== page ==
Title: Constable, W. M.
Source text: The Medical and Surgical History of the War of the Rebellion. (1861-65.), Part 3, Volume 2 (Washington, DC: Government Printing Office, 1883), 387.
Civil War Washington ID: med.d2e15997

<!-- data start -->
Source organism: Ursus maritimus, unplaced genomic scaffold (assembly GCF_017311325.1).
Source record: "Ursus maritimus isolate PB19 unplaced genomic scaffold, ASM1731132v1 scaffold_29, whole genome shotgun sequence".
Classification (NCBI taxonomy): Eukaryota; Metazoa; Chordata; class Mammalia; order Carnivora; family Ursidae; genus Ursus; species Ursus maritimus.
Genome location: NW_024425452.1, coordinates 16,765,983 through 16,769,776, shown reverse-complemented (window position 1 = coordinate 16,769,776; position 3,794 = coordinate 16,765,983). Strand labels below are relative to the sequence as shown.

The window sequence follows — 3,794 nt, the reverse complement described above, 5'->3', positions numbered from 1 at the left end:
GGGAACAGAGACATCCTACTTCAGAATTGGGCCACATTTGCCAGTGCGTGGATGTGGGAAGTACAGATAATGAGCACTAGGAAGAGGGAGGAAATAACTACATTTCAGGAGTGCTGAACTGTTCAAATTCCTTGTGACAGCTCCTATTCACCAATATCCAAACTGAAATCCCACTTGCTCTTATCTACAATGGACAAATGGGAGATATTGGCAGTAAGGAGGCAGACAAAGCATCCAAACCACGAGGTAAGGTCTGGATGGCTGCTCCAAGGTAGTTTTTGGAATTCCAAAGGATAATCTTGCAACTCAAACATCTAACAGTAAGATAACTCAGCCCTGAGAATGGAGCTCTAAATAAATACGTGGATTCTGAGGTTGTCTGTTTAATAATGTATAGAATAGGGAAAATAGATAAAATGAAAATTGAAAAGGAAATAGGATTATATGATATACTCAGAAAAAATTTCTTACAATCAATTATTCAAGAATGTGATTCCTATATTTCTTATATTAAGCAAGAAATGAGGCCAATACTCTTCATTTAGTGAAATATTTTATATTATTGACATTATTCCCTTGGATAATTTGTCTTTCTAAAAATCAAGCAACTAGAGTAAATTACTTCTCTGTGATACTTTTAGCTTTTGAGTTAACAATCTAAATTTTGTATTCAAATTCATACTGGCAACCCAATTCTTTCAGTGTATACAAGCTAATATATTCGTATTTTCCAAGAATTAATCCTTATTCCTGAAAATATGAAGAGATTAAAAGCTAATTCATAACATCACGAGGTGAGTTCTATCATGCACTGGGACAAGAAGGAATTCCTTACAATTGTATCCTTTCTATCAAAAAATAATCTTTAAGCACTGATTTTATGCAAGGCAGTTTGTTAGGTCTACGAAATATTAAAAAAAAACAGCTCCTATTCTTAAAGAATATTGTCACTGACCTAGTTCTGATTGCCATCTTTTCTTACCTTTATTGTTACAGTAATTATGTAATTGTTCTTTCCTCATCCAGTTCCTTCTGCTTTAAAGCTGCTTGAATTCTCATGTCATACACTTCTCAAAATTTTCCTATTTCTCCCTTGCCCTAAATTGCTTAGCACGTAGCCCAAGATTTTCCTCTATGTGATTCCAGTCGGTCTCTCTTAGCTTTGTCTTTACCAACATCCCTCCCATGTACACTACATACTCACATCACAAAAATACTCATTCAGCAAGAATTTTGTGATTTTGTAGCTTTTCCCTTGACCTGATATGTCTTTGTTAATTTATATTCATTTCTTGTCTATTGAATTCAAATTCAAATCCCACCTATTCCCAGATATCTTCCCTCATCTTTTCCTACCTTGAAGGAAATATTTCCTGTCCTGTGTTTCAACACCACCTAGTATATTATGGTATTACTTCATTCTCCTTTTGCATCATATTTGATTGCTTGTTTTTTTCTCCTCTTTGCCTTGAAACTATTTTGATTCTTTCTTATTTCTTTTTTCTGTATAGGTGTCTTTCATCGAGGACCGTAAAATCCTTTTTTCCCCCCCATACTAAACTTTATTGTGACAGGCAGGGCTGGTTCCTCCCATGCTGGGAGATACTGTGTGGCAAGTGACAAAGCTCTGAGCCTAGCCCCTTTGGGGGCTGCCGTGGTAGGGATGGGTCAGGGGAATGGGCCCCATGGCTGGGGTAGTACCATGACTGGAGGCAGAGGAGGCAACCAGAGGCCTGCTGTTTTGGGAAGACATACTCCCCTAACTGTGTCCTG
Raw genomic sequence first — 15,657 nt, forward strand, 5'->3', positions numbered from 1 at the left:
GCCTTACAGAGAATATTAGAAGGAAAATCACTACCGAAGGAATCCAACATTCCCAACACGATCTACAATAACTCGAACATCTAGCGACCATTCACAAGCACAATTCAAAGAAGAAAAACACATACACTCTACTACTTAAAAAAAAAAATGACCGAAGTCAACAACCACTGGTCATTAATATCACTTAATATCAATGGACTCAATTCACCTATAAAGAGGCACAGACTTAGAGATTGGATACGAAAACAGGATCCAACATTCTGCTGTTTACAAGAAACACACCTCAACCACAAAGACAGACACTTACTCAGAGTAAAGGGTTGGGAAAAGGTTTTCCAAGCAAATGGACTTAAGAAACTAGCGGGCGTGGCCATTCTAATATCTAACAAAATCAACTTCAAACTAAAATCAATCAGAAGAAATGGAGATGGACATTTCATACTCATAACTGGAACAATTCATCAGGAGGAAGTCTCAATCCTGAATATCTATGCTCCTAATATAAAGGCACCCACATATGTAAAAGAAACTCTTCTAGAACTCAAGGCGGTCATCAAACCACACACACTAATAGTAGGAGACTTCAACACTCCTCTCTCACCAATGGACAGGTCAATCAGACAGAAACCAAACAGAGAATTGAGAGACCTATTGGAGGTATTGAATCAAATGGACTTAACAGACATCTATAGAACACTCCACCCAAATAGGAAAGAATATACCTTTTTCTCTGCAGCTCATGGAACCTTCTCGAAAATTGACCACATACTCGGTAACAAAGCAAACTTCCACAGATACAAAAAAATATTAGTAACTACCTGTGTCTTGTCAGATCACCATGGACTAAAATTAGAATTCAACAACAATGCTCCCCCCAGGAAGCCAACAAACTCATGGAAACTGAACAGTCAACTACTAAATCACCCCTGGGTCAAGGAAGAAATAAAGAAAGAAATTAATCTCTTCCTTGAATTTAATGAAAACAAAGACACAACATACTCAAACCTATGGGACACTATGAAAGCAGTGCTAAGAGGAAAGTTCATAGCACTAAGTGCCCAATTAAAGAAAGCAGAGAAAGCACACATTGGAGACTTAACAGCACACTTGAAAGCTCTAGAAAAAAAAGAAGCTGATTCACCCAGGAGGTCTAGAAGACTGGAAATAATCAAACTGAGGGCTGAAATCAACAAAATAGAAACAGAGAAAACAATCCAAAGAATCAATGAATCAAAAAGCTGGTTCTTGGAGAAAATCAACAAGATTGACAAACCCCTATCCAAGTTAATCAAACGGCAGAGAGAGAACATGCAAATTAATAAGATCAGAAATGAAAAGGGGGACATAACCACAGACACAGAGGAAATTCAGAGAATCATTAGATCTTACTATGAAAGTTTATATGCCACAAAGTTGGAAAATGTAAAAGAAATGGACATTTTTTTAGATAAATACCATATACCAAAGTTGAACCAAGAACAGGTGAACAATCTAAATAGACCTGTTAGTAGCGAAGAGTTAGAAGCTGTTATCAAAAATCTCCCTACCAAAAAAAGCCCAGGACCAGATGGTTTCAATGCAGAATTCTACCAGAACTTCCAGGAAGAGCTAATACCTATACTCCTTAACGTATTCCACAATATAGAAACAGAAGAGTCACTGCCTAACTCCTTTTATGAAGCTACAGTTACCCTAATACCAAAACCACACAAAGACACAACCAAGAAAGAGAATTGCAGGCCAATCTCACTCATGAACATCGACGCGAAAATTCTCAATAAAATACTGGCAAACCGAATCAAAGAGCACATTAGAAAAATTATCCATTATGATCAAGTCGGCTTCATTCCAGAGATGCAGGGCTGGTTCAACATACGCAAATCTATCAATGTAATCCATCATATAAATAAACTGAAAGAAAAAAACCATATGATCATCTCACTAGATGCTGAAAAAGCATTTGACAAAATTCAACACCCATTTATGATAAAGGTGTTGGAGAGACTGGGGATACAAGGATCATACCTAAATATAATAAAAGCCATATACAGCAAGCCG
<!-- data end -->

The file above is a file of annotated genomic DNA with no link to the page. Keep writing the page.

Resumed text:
CASE 587.—Private W. M. Constable, Co. H, 1st U. S. Cavalry, aged 26 years, was wounded in the right knee, at Dinwiddie Court House, March 31, 1865. He was admitted to a Cavalry Corps field hospital, whence Assistant Surgeon E. J. Marsh, U. S. A., reported: "Severe fracture of external condyle of femur and of head of tibia by a bullet; treated by excision; missile removed; chloroform used." Five days after the date of the wound the limb was amputated by the circular method at the junction of the middle and lower thirds of the thigh. This operation was done at Judiciary Square Hospital, Washington, by Acting Assistant Surgeon F. H. Colton, who also, three months later, at Douglas Hospital, performed a second operation, removing a sequestrum, two inches long and one-fourth inch wide, from the stump. By August 29th the stump had entirely healed, and one week afterwards an artificial limb was fitted by the Jewett Patent Leg Co. The patient was subsequently discharged from Harewood Hospital, November 18, 1865, and pensioned. Several years afterwards he served for a period in the 44th Regiment (Invalid) of Infantry. The pensioner was paid March 4, 1880.